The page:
At dinner the other night with a new friend, a recent expat-transplant to this island, talk turned to the many amazing Taiwan sites. Although I’ve seen and done a lot in the past 3 years, I still have a lot left on my “To Do” list to explore. ViewingTaiwan through the fresh eyes of someone just off the plane, it motivated me to get out of my “comfort zone” and start making weekend plans to explore more of the intriguing wonders of Taiwan.
Five amazing Taiwan sites I’ve seen and highly recommend!
Located only 45 minutes northwest of Taipei, this coastal village is a nice, easy escape from the chaos of the city. Like most Taiwanese villages, food is a major draw and Tamsui has no shortage of delicious eats along Tamsui Old Street. However, my favorite spot for a cold beer and sunset is this huge lounge chair with bright orange pillows at Rong Ti Restaurant located along the walking path heading north from the Old Street area. The beer is cold and the people-watching is excellent! (My “happy place”!)
My visit to Taroko Gorge was brief but beautiful and I plan to go back for a much longer weekend sometime soon. Taroko Gorge, comparable to Zion National Park in Utah, runs along a 19 km canyon and offers incredible views and tons of great hiking trails. Next time I’ll take the train instead of driving my scooter from Hsinchu and will explore the amazing hiking trails and hang out longer in the nearby coastal town of Hualien.
One of the oldest cities in Taiwan, this place is famous for delicious food and interesting history. I spent a weekend there and we ate a lot, but eating is a requirement when visiting Tainan. The history of the town is also fascinating since it’s where the Dutch settled and discoverers began discovering the incredible beauty of the island they called “Formosa”.
Wander along the city’s old streets and take a step back in time…
There are temples everywhere in Taiwan, and one of the oldest and most interesting is Longshan Temple in Taipei. Built in 1783, this temple is a mixture of Buddhist and Taoist religions, as well as the worship of other deities like Mazu. It is beautiful and very peaceful, even on a busy weekend.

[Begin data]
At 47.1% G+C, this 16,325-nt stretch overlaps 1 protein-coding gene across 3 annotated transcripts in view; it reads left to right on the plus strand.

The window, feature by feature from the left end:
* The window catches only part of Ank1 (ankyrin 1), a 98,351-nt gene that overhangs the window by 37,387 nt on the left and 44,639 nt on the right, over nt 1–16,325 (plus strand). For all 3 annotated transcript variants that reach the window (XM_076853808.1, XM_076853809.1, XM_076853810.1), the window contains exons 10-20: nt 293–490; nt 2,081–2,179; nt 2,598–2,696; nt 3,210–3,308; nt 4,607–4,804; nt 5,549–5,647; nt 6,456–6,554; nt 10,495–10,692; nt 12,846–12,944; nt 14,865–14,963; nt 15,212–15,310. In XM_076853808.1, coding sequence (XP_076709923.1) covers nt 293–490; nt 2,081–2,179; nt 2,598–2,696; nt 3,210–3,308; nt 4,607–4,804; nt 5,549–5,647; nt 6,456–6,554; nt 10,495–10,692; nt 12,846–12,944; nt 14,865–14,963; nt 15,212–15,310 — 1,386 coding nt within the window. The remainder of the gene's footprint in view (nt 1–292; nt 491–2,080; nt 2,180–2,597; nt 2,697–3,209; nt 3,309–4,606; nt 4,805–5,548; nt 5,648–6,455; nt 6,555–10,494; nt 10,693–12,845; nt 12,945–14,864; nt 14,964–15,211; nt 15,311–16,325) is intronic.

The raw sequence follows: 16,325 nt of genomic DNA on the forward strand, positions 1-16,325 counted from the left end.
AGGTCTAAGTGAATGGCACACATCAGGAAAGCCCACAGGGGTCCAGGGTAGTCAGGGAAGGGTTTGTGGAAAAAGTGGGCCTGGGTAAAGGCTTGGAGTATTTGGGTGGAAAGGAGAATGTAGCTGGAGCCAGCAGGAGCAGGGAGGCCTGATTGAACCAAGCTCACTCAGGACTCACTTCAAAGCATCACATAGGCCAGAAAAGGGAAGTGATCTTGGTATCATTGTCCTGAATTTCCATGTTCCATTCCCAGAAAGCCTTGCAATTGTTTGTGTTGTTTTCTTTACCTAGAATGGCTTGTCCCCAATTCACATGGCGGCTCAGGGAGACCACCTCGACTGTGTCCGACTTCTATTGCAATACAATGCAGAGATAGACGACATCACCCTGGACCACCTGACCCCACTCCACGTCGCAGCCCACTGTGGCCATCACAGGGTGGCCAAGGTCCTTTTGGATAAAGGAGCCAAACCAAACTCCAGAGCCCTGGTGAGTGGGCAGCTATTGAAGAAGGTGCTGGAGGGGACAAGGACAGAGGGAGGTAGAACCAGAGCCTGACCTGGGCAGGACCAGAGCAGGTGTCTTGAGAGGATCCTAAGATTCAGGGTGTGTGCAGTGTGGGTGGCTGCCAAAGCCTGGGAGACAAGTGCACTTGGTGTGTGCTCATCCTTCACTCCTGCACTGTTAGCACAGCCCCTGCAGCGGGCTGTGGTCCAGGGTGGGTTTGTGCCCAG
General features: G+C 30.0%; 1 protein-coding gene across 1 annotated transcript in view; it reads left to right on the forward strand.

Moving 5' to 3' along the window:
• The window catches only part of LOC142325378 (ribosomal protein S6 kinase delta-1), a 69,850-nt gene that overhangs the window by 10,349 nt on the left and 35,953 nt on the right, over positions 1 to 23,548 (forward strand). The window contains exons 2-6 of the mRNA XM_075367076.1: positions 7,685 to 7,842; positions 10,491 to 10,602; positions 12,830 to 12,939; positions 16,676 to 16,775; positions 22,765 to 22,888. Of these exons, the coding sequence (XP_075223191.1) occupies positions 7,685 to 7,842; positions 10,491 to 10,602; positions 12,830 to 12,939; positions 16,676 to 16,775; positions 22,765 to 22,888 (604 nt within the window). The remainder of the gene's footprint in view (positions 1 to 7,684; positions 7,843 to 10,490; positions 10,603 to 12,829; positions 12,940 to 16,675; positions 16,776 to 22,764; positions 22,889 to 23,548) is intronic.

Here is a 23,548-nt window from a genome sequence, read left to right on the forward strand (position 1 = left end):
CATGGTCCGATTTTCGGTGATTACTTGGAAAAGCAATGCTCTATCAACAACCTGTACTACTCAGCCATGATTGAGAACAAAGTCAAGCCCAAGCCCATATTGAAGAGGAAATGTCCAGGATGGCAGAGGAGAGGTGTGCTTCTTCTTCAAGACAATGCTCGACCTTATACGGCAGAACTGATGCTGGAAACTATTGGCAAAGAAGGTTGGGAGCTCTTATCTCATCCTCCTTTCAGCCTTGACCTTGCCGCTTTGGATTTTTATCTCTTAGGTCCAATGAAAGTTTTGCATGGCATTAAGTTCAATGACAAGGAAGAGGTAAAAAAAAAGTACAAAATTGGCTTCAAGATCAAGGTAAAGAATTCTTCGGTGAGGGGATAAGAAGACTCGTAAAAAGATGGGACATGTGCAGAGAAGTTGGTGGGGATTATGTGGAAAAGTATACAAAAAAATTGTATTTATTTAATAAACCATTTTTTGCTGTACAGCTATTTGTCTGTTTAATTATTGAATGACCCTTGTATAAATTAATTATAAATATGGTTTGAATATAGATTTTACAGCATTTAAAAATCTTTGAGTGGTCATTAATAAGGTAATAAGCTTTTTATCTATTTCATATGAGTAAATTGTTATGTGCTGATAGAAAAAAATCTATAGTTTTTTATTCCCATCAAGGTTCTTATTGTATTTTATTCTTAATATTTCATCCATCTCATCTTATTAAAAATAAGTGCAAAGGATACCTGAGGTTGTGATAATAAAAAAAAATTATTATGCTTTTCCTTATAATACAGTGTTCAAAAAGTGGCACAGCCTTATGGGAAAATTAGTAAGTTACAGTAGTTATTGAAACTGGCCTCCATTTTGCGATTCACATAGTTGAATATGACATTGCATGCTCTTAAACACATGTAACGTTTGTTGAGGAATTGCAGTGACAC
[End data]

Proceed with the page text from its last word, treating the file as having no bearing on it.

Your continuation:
My Taiwanese friend explained that each of the Gods is responsible for a different topic – health, wealth, relationships, employment. On the day we were there, crowds gathered in front of the relationship God, praying for insight and direction. (It seems relationship “issues” are common in all cultures!)
This small village is so magical it was the inspiration for a movie – “Spirited Away”. Jiufen really feels like taking a step back in time, walking through traditional market streets and sampling delicious food. But as intoxicating as this village is, there is also a darker side to its history. Jiufen was a fairly isolated mountain village until gold was discovered in the surrounding hills in the late 1800’s and a gold rush followed. At the time, Taiwan was occupied by Japan who later used the gold mines as Kinkaseki prison camp during World War II. The POW’s were required to work in the gold mines and were brutally mistreated. (There is now a POW memorial site located just outside of town.)
Five Taiwan sites still on my “things I’ve gotta see” list – more to explore!
Part of an archipelago of 64 islands located in the Taiwan Strait, Penghu comes in at #2 on Trip Advisor’s Must See list. One of the big events on the island is the annual Fireworks Festival held every spring. There are frequent flights from Taipei to Penghu but they’re usually full during peak summer season or during Fireworks Festival. Another option (which I plan to do) is to take the ferry from either Tainan, Kaohsiung or Chiayi. (Only 90 minutes from Chiayi to Penghu.)
Sun Moon Lake
This is the largest fresh water lake on the island of Taiwan and is located in the mountains of Nantou Country, close to my home in Hsinchu. It’s a beautiful and very romantic spot, popular with Taiwanese honeymooners and tour groups from China. Every year during Mid-Autumn festival there is a 3km swim across the lake drawing thousands of people.
Lanyu (Orchid Island)
Located in the Luzon Strait and not too far from the northern Philippine islands, Lanyu is populated by the aboriginal Yami people. The most primitive of Taiwan’s aborigines, they live simply, relying mainly on farming and fishing. Every March they celebrate with the popular “Flying Fish Festival”. Boats for Lanyu depart from either Kenting or Taitung and take about 3 hours. There is also a tiny landing strip for small planes, but the air service is unreliable, especially in the winter when winds make it difficult to land.
Taitung is located three hours south of Hualien along the scenic east coast of Taiwan. This is a laid-back village that sees few tourists and no Chinese tour groups. Famous for surfing, seafood, and aboriginal culture, this village is also the jumping off point for excursions to Green Island and Orchid Island. Just north of town is a smaller village called Dulan that has become home to the art scene, with many art galleries and live music on weekends.
These five Taiwan sites are just the top of my very long “things I’ve gotta explore” list. There’s also Simakusi, Alishan, Yangmingshan, Green Island, Wulai…
Looks like I may be here a while!
Any travel tips or advice for the Taiwan sites on my “things I gotta see” list?